Impressions of Scribd’s New Terms

scribd-logo-marketingbuildingIf you’ve been following the ebook world at all, you probably know that Scribd, the subscription ebook/audiobook/comic book service changed its terms starting in March. Where the ebooks and comics had previously been “all you can read,” now users accumulate monthly credits (3 per month, and you can accumulate up to 9) to “spend” on books. There are also rotating monthly “Scribd Select” books which can be read for that month without using credits, and there are a number of unlimited books which can freely be read at any time.

Understandably, there was little rejoicing in the land when the new terms were announced. Readers were upset at being limited to only 3 books a month, and many felt that the unlimited selection was pretty limited. I’m certain that many unsubscribed, but I had never been one to read tens of books in a month, so I decided to stay on and see what I thought of the new terms.

Short impression. I actually like it more than the old terms, if you can believe it. Not only that, I think I am actually reading more than I did. And now that you are convinced I am insane, let me explain.

I am someone who thrives on a certain amount of structure. I have been a huge fan of Scribd since the beginning, and I personally never wanted to overuse it, so every month my question was, “How many books should I read in it?” (I’ve had doubts about the viability of their business model from the beginning, and since I loved the service, I didn’t want to be one of the ones who “broke” it.) Yes, I’m probably the exception here, but anyone else who loves structure will understand where I am coming from.

Now, it’s clear. If I want, I can read until I run out of credits, or I can bank a few credits for vacation months.  I’ve generally used the service for big publishing books, so I know the ones I read are the expensive ones. If Scribd thinks they can afford for me to read three in a month, then that’s what I’ll read. I don’t need to use the unlimited books because I always have plenty of library books and purchased books to keep me going when I’ve used my three credits. I’ve been using Scribd as a supplemental source of reading, not the primary, and that hasn’t changed.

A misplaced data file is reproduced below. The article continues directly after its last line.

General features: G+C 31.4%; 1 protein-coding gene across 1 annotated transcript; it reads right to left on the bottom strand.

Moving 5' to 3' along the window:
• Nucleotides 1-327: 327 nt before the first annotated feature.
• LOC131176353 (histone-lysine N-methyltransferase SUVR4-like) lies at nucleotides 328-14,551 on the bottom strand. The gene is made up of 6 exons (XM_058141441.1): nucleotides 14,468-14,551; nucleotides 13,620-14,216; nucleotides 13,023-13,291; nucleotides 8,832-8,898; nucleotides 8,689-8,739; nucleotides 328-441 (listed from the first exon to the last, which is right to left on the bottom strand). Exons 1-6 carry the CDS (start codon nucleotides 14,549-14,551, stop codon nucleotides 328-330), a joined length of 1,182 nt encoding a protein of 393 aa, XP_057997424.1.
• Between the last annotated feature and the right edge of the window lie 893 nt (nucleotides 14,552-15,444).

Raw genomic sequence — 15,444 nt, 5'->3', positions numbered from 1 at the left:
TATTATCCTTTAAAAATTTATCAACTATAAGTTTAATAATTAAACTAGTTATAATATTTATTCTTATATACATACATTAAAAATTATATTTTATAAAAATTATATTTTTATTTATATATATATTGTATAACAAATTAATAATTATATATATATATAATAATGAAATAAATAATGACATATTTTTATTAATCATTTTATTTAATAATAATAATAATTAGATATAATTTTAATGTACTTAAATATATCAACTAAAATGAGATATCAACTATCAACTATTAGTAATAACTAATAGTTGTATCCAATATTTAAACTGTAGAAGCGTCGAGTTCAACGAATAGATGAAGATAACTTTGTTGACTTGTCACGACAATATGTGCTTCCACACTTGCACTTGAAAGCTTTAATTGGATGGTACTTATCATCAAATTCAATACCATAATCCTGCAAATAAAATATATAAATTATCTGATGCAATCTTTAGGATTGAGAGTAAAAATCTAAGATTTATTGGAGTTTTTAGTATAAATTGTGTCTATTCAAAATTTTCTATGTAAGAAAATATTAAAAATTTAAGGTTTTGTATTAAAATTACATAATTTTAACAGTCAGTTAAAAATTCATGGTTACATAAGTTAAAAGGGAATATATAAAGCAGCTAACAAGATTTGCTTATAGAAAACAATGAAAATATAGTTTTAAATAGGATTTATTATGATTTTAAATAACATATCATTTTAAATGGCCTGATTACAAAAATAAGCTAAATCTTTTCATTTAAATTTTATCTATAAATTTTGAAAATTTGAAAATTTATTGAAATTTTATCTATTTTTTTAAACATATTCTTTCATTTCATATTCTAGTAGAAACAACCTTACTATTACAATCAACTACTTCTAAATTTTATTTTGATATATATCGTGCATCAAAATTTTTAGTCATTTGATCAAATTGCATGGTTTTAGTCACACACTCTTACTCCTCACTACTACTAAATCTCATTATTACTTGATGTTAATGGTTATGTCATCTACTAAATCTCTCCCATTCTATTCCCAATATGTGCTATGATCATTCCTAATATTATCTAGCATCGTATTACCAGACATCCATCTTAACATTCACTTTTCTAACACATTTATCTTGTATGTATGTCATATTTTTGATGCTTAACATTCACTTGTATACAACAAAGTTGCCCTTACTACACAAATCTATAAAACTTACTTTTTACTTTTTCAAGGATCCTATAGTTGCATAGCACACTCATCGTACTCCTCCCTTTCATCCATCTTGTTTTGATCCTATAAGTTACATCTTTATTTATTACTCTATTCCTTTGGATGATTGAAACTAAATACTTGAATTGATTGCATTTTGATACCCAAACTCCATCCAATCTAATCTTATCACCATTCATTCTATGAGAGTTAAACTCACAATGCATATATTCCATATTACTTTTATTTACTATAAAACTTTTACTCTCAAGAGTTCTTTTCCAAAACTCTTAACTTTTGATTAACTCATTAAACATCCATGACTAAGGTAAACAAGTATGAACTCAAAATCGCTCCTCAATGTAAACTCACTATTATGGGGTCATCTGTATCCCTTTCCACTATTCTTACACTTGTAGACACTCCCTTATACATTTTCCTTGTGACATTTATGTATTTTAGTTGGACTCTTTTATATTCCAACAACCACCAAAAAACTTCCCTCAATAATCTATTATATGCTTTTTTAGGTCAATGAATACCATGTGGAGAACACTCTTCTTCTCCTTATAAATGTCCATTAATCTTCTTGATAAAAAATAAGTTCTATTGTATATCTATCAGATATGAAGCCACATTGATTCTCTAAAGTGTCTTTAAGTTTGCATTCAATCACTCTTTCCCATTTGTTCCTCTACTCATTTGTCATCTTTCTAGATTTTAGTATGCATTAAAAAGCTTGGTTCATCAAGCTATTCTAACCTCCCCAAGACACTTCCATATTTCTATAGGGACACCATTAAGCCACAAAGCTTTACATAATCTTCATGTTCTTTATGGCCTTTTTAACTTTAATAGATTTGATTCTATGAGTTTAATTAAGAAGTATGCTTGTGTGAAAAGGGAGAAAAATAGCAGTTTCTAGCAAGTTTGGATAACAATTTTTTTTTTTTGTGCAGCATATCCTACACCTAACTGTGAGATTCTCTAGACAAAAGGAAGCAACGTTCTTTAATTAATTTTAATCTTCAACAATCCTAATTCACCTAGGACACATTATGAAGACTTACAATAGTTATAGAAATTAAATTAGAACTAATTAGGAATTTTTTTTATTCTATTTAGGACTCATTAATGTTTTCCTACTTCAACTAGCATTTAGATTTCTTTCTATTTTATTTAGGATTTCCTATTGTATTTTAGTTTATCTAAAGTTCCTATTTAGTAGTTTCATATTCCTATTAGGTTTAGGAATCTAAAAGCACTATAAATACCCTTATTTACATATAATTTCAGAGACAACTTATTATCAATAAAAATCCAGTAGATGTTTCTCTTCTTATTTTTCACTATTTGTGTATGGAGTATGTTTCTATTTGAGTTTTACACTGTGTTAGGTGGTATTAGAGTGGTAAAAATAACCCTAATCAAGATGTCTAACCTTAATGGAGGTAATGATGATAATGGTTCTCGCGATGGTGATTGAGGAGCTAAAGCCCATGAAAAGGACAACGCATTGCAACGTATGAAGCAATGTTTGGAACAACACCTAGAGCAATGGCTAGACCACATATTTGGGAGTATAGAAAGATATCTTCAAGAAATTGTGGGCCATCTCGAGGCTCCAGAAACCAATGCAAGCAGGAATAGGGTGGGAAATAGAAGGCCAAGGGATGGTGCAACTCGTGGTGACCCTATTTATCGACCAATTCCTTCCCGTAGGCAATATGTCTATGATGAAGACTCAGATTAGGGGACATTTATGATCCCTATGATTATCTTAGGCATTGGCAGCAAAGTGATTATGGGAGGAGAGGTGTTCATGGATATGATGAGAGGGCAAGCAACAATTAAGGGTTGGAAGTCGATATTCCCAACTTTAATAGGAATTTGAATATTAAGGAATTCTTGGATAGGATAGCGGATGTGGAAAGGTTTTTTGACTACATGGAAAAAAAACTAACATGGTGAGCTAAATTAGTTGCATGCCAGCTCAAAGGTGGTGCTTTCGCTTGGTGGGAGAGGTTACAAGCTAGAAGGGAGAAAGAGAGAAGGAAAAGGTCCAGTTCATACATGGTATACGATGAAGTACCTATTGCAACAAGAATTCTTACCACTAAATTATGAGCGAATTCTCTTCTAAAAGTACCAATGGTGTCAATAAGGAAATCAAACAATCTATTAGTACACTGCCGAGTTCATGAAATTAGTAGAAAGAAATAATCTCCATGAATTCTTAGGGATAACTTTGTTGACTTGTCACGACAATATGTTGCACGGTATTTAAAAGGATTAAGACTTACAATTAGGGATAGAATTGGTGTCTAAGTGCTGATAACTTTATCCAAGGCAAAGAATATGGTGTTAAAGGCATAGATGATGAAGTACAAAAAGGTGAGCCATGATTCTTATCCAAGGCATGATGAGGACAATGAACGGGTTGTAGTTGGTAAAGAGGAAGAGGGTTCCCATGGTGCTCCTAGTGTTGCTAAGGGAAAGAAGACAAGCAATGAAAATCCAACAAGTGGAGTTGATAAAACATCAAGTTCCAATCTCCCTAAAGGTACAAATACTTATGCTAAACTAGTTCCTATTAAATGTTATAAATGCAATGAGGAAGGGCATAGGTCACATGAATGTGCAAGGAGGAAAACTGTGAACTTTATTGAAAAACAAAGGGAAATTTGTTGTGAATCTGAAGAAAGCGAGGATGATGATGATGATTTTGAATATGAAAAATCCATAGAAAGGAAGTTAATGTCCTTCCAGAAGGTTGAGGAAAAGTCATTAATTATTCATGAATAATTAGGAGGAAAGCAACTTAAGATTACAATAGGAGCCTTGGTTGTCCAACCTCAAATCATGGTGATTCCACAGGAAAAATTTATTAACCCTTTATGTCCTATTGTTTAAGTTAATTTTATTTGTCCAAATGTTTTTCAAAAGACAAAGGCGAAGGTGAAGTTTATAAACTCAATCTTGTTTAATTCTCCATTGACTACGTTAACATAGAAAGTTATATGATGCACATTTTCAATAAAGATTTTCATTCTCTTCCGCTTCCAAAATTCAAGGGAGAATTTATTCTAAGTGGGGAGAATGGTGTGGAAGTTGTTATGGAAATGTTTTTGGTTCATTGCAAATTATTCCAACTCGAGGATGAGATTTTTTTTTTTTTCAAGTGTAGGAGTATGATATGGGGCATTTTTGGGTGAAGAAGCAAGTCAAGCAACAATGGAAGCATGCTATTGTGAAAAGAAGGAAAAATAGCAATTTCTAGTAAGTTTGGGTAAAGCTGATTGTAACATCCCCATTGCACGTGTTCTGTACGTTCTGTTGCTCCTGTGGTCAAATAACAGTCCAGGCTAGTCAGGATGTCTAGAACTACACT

A note to comic book lovers. Comics are considered unlimited. While I prefer using Comixology and their guided view, if you don’t care, you can read all the comics you like. Since comics go quickly, I’m glad they don’t fall under the credits option. I could use three credits on comics in less than an hour, if I weren’t careful.

I love the “Scribd Selects” options. The May selections showed up a day or two late this month, and I checked every day until they appeared. Happy Day! One of the May select books was the one I had been wanting to read next anyway. Superb timing.

I admit I have been taking advantage of an intermittent glitch. I’ve been able to read several books without spending a credit on them. I’m sure they were neither unlimited nor Select books. I think their program isn’t handling books in series correctly. I spent a credit for the first book in a particular series, and then was able to read the rest of the series for free. Scribd folks, if you are reading this, you might want to take a look at that. Readers, take advantage of it while you can. 🙂

I’ve been pleased that the service still meets my needs. Since most of the books I read in it are priced at $9.99 and up, reading three or so in a month still saves me a lot of money. If the big publishers wise up and lower their prices, I might revisit this, but for right now, it’s working for me

2 thoughts on “Impressions of Scribd’s New Terms”

  1. You are my soul sister. I do exactly the same thing and I’m happy to do do. I’d rather have Scribd continue on or more limited basis than not continue, or have a laddered service where if you want to read more, pay more.

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